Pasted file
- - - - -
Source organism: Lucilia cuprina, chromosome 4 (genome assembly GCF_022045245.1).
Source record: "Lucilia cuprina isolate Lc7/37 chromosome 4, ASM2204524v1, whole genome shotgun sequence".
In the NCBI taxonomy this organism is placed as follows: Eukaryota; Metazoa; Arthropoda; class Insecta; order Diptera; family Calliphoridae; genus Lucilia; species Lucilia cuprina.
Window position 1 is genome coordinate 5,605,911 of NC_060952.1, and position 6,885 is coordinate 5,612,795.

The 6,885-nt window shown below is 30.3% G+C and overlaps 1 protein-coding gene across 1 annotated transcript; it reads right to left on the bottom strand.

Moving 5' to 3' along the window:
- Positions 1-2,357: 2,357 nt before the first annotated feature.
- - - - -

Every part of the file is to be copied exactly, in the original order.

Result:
Source organism: Lucilia cuprina, chromosome 4 (genome assembly GCF_022045245.1).
Source record: "Lucilia cuprina isolate Lc7/37 chromosome 4, ASM2204524v1, whole genome shotgun sequence".
In the NCBI taxonomy this organism is placed as follows: Eukaryota; Metazoa; Arthropoda; class Insecta; order Diptera; family Calliphoridae; genus Lucilia; species Lucilia cuprina.
Window position 1 is genome coordinate 5,605,911 of NC_060952.1, and position 6,885 is coordinate 5,612,795.

The 6,885-nt window shown below is 30.3% G+C and overlaps 1 protein-coding gene across 1 annotated transcript; it reads right to left on the bottom strand.

Moving 5' to 3' along the window:
- Positions 1-2,357: 2,357 nt before the first annotated feature.